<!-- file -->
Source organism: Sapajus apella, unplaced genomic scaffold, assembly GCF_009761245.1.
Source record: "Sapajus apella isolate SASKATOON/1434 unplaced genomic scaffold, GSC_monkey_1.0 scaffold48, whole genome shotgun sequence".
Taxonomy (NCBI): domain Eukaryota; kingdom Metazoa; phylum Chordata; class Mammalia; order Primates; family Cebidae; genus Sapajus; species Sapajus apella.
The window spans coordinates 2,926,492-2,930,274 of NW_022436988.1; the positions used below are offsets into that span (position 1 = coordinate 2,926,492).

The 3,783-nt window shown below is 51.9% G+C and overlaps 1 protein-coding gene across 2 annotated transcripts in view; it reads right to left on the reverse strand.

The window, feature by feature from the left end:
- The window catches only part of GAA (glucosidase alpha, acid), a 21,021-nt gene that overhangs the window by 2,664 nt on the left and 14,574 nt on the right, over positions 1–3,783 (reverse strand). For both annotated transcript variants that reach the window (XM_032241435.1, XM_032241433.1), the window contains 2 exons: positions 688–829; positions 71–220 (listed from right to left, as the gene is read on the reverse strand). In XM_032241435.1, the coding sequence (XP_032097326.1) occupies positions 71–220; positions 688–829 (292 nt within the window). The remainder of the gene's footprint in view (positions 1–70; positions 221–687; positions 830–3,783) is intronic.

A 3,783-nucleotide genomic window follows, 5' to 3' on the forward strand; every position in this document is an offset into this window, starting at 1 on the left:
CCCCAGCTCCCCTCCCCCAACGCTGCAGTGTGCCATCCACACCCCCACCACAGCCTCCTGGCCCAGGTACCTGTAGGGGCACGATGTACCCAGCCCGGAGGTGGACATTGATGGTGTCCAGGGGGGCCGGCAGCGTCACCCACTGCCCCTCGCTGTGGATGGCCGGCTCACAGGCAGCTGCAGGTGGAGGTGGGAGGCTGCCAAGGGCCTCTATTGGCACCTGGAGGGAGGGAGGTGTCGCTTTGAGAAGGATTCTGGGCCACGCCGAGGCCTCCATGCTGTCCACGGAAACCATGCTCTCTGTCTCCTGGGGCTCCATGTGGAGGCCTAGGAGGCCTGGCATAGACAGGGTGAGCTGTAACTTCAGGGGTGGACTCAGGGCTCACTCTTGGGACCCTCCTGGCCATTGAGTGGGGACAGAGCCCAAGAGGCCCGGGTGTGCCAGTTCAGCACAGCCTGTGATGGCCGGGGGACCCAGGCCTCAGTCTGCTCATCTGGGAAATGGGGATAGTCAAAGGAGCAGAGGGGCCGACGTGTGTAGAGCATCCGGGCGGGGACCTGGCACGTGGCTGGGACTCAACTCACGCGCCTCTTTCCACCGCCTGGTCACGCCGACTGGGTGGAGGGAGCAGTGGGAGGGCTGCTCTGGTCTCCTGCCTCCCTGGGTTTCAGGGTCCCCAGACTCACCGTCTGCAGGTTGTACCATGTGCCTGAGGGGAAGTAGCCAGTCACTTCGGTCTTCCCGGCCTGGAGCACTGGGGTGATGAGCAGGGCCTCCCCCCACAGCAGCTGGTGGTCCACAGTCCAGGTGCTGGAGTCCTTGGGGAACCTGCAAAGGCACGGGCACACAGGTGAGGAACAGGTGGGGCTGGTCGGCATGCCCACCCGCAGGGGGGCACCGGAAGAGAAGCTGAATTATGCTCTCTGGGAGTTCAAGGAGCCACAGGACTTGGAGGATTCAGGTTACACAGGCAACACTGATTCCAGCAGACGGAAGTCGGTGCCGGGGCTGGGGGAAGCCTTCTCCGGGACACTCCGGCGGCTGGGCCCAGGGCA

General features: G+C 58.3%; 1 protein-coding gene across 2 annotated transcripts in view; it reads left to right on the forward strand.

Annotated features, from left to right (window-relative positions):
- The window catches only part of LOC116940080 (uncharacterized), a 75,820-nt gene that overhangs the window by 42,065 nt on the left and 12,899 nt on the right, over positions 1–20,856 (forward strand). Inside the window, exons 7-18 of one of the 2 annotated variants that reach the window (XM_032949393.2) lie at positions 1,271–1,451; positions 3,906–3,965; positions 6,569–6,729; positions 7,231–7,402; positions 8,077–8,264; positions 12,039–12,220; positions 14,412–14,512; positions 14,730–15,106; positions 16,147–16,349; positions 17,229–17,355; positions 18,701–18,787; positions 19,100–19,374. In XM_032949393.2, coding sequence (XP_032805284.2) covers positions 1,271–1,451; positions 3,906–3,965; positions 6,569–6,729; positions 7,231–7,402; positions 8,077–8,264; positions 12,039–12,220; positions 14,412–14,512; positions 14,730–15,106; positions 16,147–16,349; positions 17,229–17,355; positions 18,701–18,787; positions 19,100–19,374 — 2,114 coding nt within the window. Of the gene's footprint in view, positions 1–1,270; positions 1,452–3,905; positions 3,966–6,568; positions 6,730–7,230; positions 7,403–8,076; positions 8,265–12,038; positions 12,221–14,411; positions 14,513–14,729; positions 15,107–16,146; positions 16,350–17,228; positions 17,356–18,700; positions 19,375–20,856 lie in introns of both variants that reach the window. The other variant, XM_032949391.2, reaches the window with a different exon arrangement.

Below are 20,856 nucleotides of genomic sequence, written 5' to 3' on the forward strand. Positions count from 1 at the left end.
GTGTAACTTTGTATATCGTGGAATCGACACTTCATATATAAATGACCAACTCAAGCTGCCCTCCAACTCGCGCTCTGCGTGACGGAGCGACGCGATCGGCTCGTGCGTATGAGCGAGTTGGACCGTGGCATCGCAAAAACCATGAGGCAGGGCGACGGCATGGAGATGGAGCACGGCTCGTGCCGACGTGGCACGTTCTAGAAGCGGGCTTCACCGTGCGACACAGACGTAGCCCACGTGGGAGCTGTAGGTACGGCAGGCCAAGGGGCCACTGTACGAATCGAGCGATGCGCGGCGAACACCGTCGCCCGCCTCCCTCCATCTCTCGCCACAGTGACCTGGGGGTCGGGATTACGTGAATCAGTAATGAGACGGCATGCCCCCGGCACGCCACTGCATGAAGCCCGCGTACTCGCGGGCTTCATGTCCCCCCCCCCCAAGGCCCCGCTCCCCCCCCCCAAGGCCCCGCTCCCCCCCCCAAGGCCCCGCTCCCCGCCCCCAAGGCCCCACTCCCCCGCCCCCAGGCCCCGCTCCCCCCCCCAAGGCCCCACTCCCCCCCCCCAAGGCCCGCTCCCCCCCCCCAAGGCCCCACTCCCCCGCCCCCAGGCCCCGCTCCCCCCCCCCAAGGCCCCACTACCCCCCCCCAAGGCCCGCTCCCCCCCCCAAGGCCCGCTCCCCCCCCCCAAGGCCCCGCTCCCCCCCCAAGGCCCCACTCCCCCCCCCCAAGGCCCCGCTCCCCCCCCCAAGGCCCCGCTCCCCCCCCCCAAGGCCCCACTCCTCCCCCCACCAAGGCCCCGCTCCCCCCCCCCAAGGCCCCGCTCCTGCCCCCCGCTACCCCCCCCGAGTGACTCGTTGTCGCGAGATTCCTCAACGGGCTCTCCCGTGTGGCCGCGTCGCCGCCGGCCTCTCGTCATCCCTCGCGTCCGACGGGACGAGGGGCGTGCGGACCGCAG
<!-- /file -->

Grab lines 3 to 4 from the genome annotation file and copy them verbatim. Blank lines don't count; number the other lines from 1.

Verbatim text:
Taxonomy (NCBI): domain Eukaryota; kingdom Metazoa; phylum Chordata; class Mammalia; order Primates; family Cebidae; genus Sapajus; species Sapajus apella.
The window spans coordinates 2,926,492-2,930,274 of NW_022436988.1; the positions used below are offsets into that span (position 1 = coordinate 2,926,492).